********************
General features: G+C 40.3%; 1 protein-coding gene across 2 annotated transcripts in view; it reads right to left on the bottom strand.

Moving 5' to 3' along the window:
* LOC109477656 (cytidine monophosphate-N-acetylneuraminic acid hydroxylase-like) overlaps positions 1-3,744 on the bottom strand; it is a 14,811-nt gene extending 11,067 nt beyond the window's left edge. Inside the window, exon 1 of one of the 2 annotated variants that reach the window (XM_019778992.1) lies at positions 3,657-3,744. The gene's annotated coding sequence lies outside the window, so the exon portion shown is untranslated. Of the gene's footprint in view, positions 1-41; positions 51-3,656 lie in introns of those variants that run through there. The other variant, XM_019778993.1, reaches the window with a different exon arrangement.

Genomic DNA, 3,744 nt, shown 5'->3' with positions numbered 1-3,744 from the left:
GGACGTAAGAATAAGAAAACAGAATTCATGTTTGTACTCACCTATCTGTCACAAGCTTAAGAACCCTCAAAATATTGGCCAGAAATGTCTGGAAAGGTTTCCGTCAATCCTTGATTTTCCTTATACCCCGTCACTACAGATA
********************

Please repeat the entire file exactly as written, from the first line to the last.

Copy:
General features: G+C 40.3%; 1 protein-coding gene across 2 annotated transcripts in view; it reads right to left on the bottom strand.

Moving 5' to 3' along the window:
* LOC109477656 (cytidine monophosphate-N-acetylneuraminic acid hydroxylase-like) overlaps positions 1-3,744 on the bottom strand; it is a 14,811-nt gene extending 11,067 nt beyond the window's left edge. Inside the window, exon 1 of one of the 2 annotated variants that reach the window (XM_019778992.1) lies at positions 3,657-3,744. The gene's annotated coding sequence lies outside the window, so the exon portion shown is untranslated. Of the gene's footprint in view, positions 1-41; positions 51-3,656 lie in introns of those variants that run through there. The other variant, XM_019778993.1, reaches the window with a different exon arrangement.

Genomic DNA, 3,744 nt, shown 5'->3' with positions numbered 1-3,744 from the left:
GGACGTAAGAATAAGAAAACAGAATTCATGTTTGTACTCACCTATCTGTCACAAGCTTAAGAACCCTCAAAATATTGGCCAGAAATGTCTGGAAAGGTTTCCGTCAATCCTTGATTTTCCTTATACCCCGTCACTACAGATA